These packets are called IP, or Internet Protocol, packets.
  • Then the browser sends packets of data across the Internet, bouncing from router to router, until they get to the website. If it’s of any real size, then there’s a thing called a load balancer at the other end.
    These packets are called IP, or Internet Protocol, packets.
  • Then the browser sends packets of data across the Internet, bouncing from router to router, until they get to the website. If it’s of any real size, then there’s a thing called a load balancer at the other end.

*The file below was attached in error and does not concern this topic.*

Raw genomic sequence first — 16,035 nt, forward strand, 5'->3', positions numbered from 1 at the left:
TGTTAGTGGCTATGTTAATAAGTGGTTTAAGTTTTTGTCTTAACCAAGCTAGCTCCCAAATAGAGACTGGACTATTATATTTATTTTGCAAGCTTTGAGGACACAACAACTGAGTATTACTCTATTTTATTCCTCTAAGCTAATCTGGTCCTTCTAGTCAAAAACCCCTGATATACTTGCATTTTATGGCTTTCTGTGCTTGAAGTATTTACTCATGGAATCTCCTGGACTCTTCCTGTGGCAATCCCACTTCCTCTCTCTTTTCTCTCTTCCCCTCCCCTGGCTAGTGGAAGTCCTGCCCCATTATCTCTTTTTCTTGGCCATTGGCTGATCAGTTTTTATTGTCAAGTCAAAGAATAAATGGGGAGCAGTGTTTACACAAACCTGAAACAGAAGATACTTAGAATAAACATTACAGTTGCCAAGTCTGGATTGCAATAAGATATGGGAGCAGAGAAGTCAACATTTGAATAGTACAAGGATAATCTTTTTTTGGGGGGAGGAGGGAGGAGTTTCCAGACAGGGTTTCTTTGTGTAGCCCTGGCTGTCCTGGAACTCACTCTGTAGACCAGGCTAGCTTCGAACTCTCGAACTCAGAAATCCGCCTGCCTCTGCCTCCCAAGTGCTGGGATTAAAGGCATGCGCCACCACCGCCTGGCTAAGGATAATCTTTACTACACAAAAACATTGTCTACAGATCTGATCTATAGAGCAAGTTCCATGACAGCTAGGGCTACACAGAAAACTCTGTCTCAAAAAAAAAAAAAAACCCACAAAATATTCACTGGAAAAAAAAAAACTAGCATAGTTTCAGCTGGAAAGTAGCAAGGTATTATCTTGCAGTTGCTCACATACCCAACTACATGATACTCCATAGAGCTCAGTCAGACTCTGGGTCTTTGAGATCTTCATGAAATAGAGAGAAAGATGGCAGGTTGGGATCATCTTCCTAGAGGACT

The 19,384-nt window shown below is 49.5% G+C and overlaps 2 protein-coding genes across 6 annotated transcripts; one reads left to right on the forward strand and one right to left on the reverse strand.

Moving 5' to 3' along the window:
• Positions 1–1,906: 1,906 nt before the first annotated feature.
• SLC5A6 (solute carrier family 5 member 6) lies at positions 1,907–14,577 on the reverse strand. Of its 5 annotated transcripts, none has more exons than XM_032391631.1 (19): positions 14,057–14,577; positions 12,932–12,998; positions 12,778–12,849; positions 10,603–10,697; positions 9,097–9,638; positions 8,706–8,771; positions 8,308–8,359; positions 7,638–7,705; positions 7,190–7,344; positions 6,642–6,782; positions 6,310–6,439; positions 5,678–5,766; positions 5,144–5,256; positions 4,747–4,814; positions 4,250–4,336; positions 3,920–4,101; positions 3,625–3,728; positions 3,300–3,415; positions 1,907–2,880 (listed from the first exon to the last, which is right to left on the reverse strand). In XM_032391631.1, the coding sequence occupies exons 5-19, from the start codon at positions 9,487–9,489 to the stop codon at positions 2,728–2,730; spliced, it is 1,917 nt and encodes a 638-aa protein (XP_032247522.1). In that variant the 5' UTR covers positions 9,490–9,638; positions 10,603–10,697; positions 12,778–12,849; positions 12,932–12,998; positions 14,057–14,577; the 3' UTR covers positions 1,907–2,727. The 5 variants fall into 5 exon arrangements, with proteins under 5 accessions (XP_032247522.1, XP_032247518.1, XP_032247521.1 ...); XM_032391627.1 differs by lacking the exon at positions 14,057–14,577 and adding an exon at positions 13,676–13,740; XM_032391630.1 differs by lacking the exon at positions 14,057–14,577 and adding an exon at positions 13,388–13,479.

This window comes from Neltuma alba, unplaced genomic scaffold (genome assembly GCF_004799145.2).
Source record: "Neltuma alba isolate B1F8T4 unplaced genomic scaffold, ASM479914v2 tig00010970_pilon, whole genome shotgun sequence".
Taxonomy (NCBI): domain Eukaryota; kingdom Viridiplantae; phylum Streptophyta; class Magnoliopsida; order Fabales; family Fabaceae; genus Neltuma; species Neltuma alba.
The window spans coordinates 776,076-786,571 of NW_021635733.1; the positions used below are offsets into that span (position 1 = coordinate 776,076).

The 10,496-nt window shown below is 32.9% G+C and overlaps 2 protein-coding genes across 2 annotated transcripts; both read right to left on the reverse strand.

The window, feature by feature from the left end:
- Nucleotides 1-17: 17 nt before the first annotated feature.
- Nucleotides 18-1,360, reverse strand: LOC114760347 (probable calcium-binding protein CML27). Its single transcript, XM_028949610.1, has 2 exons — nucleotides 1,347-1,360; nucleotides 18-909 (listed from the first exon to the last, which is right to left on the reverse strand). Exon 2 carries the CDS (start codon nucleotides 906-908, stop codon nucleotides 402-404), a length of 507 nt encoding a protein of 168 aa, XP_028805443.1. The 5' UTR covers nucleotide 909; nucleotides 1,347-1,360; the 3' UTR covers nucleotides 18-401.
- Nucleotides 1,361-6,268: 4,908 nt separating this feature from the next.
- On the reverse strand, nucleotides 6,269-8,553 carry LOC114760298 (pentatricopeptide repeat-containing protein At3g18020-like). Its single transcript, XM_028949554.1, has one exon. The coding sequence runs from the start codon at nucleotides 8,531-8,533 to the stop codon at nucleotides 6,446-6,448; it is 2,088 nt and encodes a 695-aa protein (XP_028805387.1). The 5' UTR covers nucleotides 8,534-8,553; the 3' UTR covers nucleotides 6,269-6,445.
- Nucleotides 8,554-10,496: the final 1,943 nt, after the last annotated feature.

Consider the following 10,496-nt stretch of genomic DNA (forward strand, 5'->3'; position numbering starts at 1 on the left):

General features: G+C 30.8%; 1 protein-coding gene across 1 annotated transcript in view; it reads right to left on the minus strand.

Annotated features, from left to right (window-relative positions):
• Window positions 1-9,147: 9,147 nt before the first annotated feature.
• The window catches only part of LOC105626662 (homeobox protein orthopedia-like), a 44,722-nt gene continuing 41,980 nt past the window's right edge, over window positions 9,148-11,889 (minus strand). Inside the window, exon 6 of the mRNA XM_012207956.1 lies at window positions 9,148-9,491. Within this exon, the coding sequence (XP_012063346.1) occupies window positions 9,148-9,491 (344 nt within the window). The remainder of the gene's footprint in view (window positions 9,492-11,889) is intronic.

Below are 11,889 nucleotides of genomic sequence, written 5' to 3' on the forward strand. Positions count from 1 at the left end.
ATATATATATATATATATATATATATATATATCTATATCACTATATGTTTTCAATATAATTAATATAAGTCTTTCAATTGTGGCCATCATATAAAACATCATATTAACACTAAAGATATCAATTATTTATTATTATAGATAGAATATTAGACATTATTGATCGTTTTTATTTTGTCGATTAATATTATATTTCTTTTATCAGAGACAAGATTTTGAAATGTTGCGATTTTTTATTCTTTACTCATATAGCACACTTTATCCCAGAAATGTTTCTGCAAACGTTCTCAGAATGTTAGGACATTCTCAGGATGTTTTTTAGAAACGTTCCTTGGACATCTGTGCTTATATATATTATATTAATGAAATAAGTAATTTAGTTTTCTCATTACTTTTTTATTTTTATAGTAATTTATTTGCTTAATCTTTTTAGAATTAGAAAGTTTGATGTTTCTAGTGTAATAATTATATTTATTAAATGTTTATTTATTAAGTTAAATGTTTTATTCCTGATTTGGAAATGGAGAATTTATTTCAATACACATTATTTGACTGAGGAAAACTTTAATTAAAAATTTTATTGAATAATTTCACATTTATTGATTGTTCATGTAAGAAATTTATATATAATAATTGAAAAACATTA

These packets are called IP, or Internet Protocol, packets.
  • Then the browser sends packets of data across the Internet, bouncing from router to router, until they get to the website. If it’s of any real size, then there’s a thing called a load balancer at the other end.
    These packets are called IP, or Internet Protocol, packets.
  • Then the browser sends packets of data across the Internet, bouncing from router to router, until they get to the website. If it’s of any real size, then there’s a thing called a load balancer at the other end.
    These packets are called IP, or Internet Protocol, packets.
  • Then the browser sends packets of data across the Internet, bouncing from router to router, until they get to the website. If it’s of any real size, then there’s a thing called a load balancer at the other end.
    These packets are called IP, or Internet Protocol, packets.
  • That connection takes a bit of explaining.